Your physician will refer you for epidural steroid injection, and will inform me of your age, presumed diagnosis, and results of any pertinent tests which may have been done, such as MRI or CT scans. Once this information is received I will call you to discuss the procedure with you, and you will receive a separate call from one of our secretaries to schedule your injection if you so desire. Occasionally, you will be scheduled and arrive at the surgery center before I am able to call you. If so, obviously, we will go through your history and the details of the procedure at the surgery center before proceeding. Please be patient if you are not called immediately. Every effort, however, will be made to schedule your injection at the earliest and most convenient time for both of us.
Because some patients can feel faint during the procedure it is preferred that you not eat or drink anything for four hours prior to your injection. Most medications, however, should be taken as prescribed with small sips of water, though you should let me know if you are on blood thinners such as warfarin, coumadin, Ticlid, Plavix or aspirin, because often these medications must be stopped for up to a week before the procedure.

What are the potential problems?
As with any medical procedure, epidural steroid injection does have the potential for side effects or complications. Aside from the problems already mentioned, that you may not obtain any relief or that your symptoms may worsen after the injection, the most common (occurring about 1-2% of the time) is spinal tap, which may result in your procedure being postponed, plus the possibility of a spinal headache. This headache can range from mild to incapacitating. The primary treatment is bed rest and pain medicines, but if the headache is severe and lasts more than a few days, another procedure can be carried out which usually eliminates the headaches very rapidly. The more serious, but very rare complications include nerve paralysis, infection of the spine, or causing bleeding which could compromise a nerve root. Serious complications such as these are very rare, with an incidence of probably no more than 1 in 6000. I will have a more full discussion of the risks and benefits of the procedure when I talk with you, taking into account your special circumstances.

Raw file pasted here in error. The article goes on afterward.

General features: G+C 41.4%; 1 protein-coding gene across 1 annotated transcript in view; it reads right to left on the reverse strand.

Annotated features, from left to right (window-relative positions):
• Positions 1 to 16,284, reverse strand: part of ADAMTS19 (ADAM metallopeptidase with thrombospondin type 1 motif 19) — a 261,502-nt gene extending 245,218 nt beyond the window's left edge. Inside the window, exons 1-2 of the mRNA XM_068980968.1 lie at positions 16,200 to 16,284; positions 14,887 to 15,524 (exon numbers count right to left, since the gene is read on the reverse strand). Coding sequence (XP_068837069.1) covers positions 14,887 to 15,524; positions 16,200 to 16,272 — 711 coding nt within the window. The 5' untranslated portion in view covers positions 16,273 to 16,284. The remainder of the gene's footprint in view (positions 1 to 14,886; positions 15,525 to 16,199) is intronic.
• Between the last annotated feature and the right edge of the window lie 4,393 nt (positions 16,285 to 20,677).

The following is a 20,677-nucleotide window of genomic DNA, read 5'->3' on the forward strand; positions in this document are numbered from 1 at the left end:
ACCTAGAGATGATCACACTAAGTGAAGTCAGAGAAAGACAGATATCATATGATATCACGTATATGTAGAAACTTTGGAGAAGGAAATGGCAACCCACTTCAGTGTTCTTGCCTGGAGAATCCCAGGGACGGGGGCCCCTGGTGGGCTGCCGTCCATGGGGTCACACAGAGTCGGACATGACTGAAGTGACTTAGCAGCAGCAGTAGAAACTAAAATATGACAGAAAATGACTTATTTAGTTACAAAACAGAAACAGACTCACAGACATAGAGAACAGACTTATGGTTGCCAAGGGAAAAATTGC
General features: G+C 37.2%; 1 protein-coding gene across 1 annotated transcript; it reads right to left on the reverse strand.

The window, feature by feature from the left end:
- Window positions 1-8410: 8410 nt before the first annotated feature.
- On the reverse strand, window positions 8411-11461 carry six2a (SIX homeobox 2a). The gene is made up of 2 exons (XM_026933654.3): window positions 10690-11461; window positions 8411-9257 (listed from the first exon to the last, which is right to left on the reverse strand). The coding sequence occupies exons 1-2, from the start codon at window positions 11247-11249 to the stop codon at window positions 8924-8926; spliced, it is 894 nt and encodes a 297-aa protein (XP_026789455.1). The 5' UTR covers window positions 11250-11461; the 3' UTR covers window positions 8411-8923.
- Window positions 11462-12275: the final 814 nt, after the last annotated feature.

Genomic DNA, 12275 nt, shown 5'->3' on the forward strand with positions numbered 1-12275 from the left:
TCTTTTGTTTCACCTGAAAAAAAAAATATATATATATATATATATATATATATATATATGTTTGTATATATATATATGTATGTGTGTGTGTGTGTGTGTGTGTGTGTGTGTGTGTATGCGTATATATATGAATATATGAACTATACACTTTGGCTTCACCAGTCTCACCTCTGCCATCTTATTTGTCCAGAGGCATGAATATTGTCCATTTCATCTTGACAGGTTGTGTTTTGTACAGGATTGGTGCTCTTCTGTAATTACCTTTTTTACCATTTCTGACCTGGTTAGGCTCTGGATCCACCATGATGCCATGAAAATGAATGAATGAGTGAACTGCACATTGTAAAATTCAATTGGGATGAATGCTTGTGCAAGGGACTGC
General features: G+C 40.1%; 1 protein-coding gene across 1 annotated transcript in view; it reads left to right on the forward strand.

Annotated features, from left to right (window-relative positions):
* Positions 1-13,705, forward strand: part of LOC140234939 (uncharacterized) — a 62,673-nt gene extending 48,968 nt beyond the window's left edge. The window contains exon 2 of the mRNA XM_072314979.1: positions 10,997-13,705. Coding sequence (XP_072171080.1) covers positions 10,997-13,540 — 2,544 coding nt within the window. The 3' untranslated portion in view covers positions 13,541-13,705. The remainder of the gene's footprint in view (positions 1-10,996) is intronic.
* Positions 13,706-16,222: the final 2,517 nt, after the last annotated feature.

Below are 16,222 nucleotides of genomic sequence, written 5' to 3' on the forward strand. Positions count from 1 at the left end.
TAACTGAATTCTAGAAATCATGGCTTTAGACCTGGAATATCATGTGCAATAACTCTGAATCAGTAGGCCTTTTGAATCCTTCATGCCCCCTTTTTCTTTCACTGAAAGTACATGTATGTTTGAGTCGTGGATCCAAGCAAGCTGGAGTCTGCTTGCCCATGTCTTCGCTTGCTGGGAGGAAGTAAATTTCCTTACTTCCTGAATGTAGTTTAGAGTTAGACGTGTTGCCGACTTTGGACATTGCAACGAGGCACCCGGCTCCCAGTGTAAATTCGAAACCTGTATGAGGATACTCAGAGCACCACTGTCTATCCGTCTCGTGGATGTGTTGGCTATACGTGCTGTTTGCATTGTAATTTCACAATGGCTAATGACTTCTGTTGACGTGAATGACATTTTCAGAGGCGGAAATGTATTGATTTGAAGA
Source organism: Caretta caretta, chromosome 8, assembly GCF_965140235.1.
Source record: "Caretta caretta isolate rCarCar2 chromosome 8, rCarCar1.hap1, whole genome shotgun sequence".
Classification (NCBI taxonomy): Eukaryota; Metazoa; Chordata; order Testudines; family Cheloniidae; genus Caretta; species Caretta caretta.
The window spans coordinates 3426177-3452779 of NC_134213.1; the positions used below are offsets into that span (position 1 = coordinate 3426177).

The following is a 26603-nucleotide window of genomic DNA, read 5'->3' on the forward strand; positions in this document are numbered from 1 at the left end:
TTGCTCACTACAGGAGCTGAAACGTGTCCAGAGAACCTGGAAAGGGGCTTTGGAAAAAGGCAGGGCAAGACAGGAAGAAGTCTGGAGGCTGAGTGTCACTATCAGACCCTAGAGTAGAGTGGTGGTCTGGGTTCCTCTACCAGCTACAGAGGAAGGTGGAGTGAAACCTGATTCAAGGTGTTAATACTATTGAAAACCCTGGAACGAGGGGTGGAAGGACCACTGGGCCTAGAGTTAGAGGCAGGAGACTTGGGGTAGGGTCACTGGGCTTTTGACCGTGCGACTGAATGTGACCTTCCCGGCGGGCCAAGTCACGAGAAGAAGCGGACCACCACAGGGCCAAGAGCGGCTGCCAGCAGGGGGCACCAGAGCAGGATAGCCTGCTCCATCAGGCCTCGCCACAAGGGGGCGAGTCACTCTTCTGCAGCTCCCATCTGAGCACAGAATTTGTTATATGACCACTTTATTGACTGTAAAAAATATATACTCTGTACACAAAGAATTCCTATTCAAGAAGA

What should I expect after the injection?
You will be expected to have a ride following the procedure or have someone available to give you a ride if necessary. Most patients will be able to resume normal activities almost immediately after the injection, but as stated above, some patients may have increased nerve root pain following the injection. These patients are advised to rest in a comfortable position for a day or so, and continuation of prescribed pain medicines remains appropriate as needed for post-injection pain.

Follow-up visits to your referring physician after your injection vary. At a minimum, you should call your referring physician 10 to 14 days following your injection to discuss your experience with the block. Since the injection takes a week or two to take maximal effect, I will usually wait until then to follow-up with you by phone.

All of your physicians hope your nerve root pain will resolve without surgery, and an epidural steroid injection is one treatment option that may help you obtain this goal.


Please click on the link below to be redirected to the website spine-health.com to see a video animation of a lumbar (lower back) epidural steroid injection

http://www.spine-health.com/video/epidural-steroid-injections-back-pain-and-leg-pain-video

Please click on the link below to be redirected to the website spine-health.com to see a video animation of a cervical (neck) epidural steroid injection

http://www.spine-health.com/video/cervical-epidural-steroid-injection-video


Top